MPs warn Energy Bill could hit North-East jobs

THOUSANDS of North-East jobs are at risk unless ministers make urgent changes to the new Energy Bill, MPs have warned.  

The government is set to give energy companies the go ahead to hike electricity bills to help fund investment in new low-carbon production. 

Energy-intensive industries, such as steel plants, would be exempt from the additional costs, Energy Minister Ed Davey said when outlining the plans earlier this month. Without the exemption industry leaders feared heavy industries would be forced to cut jobs or move overseas. But the clause applies only to firms that were operating between 2005 to 2011 meaning SSI, which brought the former Corus site back into production in April 2012, would face a massive hike in its energy bill. The move would deliver a potentially devastating blow to the works which has struggled to make ends meet this year.    

Labour MP Alex Cunningham, who represents Stockton North, urged the government to close the loophole or risk jeopardising the future of the 1,800 workers employed at the Redcar plant.

"This would be a tremendous blow to SSI and to other manufacturers in our region who won't get the exemption," said Mr Cunningham. "The government must sort this out. We need clarity and we need it now rather than leaving a cloud of doubt hanging over these vital employers."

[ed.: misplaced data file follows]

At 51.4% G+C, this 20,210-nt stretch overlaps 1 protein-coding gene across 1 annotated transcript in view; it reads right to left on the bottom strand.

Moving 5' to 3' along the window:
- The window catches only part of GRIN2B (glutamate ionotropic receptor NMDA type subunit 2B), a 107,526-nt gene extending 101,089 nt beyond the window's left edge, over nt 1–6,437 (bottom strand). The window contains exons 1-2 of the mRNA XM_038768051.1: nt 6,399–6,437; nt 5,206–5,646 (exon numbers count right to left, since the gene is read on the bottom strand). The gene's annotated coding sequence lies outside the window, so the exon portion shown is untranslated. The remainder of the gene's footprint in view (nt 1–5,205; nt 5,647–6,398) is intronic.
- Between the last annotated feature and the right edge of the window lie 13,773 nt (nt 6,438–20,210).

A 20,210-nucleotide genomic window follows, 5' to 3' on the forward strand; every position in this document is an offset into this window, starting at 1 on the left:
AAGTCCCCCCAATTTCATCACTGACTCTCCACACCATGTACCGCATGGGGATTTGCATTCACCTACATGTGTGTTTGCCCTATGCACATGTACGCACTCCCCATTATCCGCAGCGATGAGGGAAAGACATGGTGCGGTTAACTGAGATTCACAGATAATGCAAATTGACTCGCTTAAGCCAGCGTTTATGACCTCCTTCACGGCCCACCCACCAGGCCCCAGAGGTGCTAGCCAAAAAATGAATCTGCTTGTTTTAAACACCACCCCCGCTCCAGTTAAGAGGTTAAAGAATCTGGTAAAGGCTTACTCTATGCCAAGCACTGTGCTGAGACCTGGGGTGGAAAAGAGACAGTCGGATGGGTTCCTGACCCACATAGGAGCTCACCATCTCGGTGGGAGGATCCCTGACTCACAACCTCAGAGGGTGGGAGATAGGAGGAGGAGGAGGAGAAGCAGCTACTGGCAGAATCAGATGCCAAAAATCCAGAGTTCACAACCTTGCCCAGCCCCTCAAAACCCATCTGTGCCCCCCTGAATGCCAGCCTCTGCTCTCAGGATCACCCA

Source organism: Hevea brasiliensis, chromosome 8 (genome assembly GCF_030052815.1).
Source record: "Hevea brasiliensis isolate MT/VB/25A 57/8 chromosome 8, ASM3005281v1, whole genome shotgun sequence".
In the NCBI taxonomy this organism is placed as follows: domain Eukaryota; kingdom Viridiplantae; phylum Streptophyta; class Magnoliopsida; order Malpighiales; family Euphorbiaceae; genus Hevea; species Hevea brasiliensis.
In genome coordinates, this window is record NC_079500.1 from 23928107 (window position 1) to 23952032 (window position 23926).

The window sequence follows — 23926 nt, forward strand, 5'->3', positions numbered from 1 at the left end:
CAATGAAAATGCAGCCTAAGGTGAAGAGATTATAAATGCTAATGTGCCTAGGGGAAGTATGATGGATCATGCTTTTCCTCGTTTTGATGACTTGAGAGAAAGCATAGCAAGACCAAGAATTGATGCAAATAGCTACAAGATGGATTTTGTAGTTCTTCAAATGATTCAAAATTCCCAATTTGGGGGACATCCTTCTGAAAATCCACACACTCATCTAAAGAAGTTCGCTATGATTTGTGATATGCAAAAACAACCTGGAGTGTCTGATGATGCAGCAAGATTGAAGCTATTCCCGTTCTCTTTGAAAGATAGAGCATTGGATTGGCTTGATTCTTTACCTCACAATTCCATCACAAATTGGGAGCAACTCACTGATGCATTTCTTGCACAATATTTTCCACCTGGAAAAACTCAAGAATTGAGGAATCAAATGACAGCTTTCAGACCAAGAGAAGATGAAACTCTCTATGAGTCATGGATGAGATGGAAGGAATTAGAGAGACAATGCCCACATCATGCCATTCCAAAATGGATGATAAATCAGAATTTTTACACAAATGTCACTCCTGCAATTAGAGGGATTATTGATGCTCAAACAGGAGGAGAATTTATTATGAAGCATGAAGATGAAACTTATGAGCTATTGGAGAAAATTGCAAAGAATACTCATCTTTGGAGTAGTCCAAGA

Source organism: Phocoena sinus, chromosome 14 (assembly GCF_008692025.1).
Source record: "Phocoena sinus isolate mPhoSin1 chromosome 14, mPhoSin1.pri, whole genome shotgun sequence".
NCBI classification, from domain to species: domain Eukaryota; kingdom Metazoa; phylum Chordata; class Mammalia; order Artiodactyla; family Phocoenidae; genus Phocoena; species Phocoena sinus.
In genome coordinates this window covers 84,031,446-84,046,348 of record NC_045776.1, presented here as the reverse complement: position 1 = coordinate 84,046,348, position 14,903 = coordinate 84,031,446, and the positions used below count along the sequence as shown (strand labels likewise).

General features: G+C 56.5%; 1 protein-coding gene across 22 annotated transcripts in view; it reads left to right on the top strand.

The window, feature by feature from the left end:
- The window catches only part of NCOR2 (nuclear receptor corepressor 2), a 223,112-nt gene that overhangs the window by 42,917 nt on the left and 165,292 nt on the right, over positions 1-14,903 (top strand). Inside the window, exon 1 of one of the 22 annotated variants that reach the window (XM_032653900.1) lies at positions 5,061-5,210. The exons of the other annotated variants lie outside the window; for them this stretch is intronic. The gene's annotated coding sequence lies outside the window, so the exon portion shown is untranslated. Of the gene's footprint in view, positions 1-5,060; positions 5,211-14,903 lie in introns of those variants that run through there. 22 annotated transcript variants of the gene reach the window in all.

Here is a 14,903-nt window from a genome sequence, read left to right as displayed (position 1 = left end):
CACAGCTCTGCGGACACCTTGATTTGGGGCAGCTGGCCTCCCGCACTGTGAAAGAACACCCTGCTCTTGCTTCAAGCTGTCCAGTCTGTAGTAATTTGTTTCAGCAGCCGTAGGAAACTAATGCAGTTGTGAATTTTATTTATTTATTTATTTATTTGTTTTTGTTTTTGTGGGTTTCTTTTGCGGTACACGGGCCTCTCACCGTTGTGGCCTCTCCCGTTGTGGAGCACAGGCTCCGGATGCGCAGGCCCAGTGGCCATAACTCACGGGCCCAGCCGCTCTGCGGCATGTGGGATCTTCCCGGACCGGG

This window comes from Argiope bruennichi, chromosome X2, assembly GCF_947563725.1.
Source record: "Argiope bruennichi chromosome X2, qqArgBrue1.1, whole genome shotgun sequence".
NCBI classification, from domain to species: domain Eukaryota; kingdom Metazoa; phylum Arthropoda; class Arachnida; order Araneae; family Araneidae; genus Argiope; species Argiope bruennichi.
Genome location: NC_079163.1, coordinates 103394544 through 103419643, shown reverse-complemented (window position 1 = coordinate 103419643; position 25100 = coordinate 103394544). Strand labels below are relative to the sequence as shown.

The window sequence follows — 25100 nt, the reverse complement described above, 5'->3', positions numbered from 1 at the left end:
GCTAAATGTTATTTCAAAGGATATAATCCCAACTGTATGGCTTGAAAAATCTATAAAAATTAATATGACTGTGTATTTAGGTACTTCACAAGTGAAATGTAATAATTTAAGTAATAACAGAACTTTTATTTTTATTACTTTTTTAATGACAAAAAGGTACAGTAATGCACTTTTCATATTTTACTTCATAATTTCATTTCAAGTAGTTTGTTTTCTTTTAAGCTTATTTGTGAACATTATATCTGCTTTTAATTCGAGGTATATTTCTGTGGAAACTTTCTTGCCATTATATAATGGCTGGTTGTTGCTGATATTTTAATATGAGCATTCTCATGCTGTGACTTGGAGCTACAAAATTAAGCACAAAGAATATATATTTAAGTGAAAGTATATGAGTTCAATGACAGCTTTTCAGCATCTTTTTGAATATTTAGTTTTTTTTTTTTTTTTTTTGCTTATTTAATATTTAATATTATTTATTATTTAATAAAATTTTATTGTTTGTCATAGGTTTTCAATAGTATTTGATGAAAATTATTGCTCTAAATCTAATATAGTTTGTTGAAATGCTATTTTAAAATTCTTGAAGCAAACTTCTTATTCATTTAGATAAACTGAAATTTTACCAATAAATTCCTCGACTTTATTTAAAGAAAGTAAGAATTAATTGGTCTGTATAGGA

An SSI spokesman said he hoped the government would see sense and make the necessary changes.  

Mr Cunningham also wants the government to introduce measures that see more contracts to build wind farms in this country going to UK firms, such as Tag Energy Solutions which last year opened a £23m wind turbine foundations plant near Billingham.
The UK has more than 60 per cent of the European Union's offshore wind capacity - three times greater than that of Denmark, the next largest. But that vast majority of contracts to build UK sites have been given to German, Dutch, Swedish and Norwegian suppliers.

"The Energy Bill should be used to ensure that contracts to build British wind farms, both onshore and offshore, go to British companies, preferably Teesside ones," Mr Cunningham said.   

"The government is making the right noises but it's all rather woolly. We need decisive action."

 

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